Cruz, according to neighbors and acquaintances, was always troubled, showed violent tendencies and even tortured toads, stabbed rabbits with a stick, attempted to kill squirrels and tried to sic his dog on a neighbor’s piglets. Benson said that, though he hadn’t evaluated Cruz and couldn’t make a diagnosis, he suspected the young man had displayed sociopathic tendencies.

And many sociopaths don’t think there’s anything wrong with themselves and resist and refuse treatment.

Cruz did just that when he turned 18 and refused to allow the Broward County school district to continue giving him mental health services.

“You can’t make someone do something when the law says they have the right to make that determination,” Broward Schools Superintendent Robert Runcie told the Sun-Sentinel.

Florida law does allow for forced outpatient treatment through the state’s landmark mental health law in 2016. But experts say it’s so woefully underfunded that it hasn’t been fully implemented in most communities. And if Cruz were a psychopath, it could have required several hours of costly daily therapy. An hour of mandatory daily therapy would cost about $28,000 yearly, according to figures from the Central Florida Behavioral Health Network.

Had authorities caught him while he was still a minor, he could have potentially been placed in a state-contracted psychiatric hospital for kids through the Statewide Inpatient Psychiatric Program, an Intermediate Care Facility like a nursing home or a secure treatment facility through the juvenile justice system.

Institutionalization through SIPP would have cost $152,201 through the state’s Medicaid program, according to Agency for Health Care Administration data. Agency spokeswoman Mallory McManus told POLITICO there was no waiting list for SIPP services, but she didn’t know whether any contracted hospitals were at capacity because the agency doesn’t track that information.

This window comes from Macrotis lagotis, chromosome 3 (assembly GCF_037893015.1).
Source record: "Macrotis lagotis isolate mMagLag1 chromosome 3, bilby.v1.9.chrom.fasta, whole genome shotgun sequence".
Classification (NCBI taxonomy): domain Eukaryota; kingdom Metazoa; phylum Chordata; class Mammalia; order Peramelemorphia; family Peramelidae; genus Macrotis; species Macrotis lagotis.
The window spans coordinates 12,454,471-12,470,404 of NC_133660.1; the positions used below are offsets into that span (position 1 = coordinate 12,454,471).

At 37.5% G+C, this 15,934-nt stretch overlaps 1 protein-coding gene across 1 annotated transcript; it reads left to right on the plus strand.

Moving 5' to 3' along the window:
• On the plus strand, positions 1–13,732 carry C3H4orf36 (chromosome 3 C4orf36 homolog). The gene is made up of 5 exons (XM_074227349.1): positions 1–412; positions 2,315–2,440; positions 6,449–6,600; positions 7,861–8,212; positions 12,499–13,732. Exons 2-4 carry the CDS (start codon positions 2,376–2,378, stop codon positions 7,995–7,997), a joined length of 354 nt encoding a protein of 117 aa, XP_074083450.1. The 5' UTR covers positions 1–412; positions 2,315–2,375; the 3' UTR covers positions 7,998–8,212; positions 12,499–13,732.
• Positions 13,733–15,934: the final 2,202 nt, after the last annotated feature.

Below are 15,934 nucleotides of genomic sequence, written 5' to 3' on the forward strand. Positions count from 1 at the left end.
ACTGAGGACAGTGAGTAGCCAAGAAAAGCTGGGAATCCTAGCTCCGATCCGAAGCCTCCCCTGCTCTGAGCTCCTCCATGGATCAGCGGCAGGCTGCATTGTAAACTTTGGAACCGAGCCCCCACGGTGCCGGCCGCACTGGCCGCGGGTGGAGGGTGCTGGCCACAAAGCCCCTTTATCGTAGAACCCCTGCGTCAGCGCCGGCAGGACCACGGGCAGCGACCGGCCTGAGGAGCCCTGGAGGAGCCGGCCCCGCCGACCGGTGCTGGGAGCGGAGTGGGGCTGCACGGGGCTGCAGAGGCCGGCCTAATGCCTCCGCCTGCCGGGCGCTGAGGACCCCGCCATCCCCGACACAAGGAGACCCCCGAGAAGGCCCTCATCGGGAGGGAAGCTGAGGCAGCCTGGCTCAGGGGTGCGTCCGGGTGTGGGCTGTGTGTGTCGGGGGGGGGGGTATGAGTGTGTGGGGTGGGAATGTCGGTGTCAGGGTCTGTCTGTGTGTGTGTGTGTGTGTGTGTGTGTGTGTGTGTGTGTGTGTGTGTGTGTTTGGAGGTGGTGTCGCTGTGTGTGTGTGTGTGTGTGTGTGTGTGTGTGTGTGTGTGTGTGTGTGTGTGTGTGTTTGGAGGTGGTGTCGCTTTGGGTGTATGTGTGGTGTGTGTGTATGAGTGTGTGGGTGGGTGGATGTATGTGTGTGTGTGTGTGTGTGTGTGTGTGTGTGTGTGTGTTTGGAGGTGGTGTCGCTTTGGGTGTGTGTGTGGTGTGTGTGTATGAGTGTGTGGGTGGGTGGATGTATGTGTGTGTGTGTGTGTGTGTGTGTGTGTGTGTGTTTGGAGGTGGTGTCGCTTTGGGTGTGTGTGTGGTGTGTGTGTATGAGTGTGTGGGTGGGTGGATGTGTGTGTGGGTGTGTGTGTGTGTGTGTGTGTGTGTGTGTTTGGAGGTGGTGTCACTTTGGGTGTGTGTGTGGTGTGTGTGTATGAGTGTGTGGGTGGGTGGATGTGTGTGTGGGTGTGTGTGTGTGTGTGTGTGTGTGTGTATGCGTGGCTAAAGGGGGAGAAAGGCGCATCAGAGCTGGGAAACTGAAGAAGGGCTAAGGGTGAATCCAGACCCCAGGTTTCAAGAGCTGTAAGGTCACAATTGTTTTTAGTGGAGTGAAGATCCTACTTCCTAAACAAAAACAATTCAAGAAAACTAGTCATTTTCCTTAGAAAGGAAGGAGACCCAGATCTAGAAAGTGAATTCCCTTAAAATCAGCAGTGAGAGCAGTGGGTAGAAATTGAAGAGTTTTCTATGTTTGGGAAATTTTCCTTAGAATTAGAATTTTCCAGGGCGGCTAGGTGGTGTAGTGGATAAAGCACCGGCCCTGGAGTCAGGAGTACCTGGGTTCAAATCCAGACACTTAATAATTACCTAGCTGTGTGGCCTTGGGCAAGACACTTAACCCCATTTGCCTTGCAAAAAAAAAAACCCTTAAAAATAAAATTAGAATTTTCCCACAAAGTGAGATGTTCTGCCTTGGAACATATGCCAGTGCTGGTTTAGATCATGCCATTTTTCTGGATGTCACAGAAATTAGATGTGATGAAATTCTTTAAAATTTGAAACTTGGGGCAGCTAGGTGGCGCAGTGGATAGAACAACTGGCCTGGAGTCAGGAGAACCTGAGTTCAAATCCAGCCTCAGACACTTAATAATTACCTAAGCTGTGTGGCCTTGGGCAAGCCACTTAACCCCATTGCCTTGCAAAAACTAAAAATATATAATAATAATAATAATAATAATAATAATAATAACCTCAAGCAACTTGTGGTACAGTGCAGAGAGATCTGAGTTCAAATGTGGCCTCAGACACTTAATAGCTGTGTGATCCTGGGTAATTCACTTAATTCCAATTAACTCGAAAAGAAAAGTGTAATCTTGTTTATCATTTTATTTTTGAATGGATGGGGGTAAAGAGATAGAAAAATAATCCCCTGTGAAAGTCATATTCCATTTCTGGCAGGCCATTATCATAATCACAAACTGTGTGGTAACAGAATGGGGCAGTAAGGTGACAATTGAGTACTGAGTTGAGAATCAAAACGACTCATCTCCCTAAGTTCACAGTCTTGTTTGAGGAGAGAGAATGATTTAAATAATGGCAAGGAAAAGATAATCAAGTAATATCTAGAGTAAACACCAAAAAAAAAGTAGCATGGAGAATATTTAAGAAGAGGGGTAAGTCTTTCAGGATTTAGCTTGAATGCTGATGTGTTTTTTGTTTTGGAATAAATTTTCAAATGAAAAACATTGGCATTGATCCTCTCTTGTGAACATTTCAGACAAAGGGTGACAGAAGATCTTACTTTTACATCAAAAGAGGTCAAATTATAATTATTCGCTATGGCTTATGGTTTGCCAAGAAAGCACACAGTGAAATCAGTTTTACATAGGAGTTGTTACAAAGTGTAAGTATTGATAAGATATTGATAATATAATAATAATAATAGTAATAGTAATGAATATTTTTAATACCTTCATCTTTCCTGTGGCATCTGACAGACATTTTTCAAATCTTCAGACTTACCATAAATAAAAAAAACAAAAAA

In 2016, Cruz and his family were investigated by Department of Children and Families caseworkers after he had been cutting himself live on Snapchat, according to DCF records, to see whether he qualified to be temporarily committed. They determined he did not qualify under Florida’s Baker Act, which allows authorities to hold someone for three days for mental health evaluations.

In examining the records available, experts say Cruz likely would not have qualified for either an Intermediate Care Facility, because he was not disabled, or a juvenile justice treatment program, because he had never been arrested. And even if he had qualified for residential commitment through the juvenile justice system, he couldn’t have gotten into one. There’s currently a waitlist of 331 kids.

While the money lawmakers are proposing is welcome, the mental health community says it’s not targeted enough to violent kids like Cruz.

Dean Aufderheide, a forensic psychiatrist who runs Florida’s inpatient mental health program for prisoners, said there needs to be a new way to examine angry young men and determine who could be a killer.